You are here: Home Blog Winter and arthritis: an overview of hip osteoarthritis

Winter and arthritis: an overview of hip osteoarthritis


A blog post by Mr Mandeep Lamba, Consultant Orthopaedic Surgeon 

Arthritis can affect you throughout the year, but it can be harder to manage your symptoms during the winter months. Mr Mandeep Lamba, Consultant Orthopaedic Surgeon at The Holly, explains what hip osteoarthritis is and what treatment options are available.

What is hip osteoarthritis?

Arthritis is one of the most common causes of hip pain. If you have arthritis in your hip, it means that the cartilage (cushioning tissue at the joints) has worn away.

Hip osteoarthritis is a condition that develops over time. It causes the hip joint to become stiff and painful. This can result in difficulty with walking and even a limp, which may get worse after exercise or physical activity.

It is often assumed that hip osteoarthritis only affects older individuals, but this is not true. The condition is mainly linked to the shape and condition of your hip.

What are the treatment options for hip osteoarthritis?

Initial treatment for hip osteoarthritis usually involves:

  • taking painkillers and anti-inflammatory medicines
  • having physiotherapy
  • using a walking aid

Other treatments include a targeted injection of steroid and a local anaesthetic under ultrasound or X-ray guidance. Steroids are anti-inflammatory medicines and a local anaesthetic is a medicine that makes a small area of the body numb. In a few select cases, a hip arthroscopy (keyhole surgery) may be recommended.

If non-surgical treatment options do not relieve your pain, your doctor may recommend a hip replacement. For many patients, a hip replacement is the most effective solution.

How common are hip replacements and what do they involve?

A hip replacement is a common type of surgery and around 80,000 of these operations are performed each year in the UK. The procedure usually takes about one hour. You may have a general anaesthetic, which means that you are asleep during the operation and do not feel any pain. Otherwise, you may have a spinal injection that makes you numb from the waist downwards.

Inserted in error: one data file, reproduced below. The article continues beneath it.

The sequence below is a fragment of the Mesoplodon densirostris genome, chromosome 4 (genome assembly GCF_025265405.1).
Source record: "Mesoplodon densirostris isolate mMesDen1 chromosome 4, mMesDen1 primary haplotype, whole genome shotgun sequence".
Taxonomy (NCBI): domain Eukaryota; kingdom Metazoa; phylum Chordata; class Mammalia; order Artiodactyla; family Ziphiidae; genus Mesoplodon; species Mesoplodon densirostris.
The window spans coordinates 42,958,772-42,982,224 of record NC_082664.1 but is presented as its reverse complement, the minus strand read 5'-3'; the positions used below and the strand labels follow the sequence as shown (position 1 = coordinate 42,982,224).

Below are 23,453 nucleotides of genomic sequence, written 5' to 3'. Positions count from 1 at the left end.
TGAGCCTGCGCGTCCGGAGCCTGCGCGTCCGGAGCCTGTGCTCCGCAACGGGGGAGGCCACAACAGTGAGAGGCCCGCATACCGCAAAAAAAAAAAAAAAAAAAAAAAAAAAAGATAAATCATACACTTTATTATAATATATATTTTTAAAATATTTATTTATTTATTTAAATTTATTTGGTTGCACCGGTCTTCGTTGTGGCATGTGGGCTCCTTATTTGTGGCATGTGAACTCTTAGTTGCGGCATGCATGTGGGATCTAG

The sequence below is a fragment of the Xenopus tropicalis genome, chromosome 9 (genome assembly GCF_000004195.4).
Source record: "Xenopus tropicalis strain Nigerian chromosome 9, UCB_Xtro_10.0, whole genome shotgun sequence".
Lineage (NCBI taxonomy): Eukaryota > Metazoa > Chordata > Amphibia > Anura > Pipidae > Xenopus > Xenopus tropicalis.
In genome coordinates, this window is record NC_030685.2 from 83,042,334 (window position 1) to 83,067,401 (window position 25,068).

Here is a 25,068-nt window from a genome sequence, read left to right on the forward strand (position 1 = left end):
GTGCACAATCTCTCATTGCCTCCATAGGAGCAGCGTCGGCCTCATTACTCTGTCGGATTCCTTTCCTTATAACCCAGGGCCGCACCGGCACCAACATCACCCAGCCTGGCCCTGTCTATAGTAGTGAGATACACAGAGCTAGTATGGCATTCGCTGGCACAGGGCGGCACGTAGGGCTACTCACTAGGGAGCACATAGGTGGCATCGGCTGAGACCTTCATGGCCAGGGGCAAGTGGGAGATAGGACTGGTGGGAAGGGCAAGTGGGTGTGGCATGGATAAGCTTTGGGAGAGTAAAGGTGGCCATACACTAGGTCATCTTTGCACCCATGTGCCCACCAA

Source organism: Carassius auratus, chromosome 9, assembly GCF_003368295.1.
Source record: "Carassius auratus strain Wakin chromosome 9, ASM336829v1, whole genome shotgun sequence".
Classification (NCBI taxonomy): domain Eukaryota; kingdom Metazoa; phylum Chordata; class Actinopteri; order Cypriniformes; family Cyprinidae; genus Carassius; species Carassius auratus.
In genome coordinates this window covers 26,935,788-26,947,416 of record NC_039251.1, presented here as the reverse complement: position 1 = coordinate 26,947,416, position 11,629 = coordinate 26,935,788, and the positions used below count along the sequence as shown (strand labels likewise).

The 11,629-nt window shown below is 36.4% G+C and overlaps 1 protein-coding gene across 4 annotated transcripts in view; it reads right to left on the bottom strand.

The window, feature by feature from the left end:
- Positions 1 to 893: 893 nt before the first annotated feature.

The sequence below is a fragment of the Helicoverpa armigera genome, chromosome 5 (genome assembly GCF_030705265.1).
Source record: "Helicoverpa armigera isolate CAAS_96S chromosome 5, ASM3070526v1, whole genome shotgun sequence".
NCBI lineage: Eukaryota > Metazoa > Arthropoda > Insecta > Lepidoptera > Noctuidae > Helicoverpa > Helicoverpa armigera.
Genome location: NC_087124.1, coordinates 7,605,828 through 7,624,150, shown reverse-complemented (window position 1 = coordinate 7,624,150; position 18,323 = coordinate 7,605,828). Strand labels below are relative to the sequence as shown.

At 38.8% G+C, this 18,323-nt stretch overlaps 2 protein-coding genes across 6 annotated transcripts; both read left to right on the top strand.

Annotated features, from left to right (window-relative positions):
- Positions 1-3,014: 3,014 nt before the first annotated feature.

The operation involves making a cut to access and remove your damaged hip joint. This is replaced with an artificial hip joint. The cut is then closed with stitches or skin clips.

What are the benefits of a hip replacement?

A new hip joint can give you pain relief and make it easier to move, exercise and carry out ordinary activities. Overall, the procedure can dramatically improve your quality of life.

If I have a hip replacement, when can I resume normal activities?

Individuals may have different recovery rates based on their age and physical condition. Hospital staff help you to get up and walk as quickly as possible after surgery. Some patients can even walk on the same day as the procedure.

You need to follow a rehabilitation programme and are taught exercises to help strengthen your hip. Generally, you should be able to stop using your crutches within six weeks and perform all your normal activities within three months.

About Mr Mandeep Lamba

To book an appointment with Mr Mandeep Lamba at The Holly Private Hospital, please call 020 3504 8481 or complete this form.

You may also find these interesting

Making a difference: Our Rapid Access Breast Clinic

At award-winning The Holly Private Hospital in Buckhurst Hill, cancer care has continued throughout the pandemic. Sally Shanley, Breast Care Nurse Specialist at The Holly, discusses the hospital’s cancer services and talks through the innovative One-stop Breast Clinic.

Golfer’s Knee and How to Treat It

In our latest Ask the Expert article, Mr Sunil Kumar Consultant Orthopaedic Surgeon & Sports Physician at The Holly Private Hospital talks about a common but painful condition; Golfer’s Knee. You can read the full article below.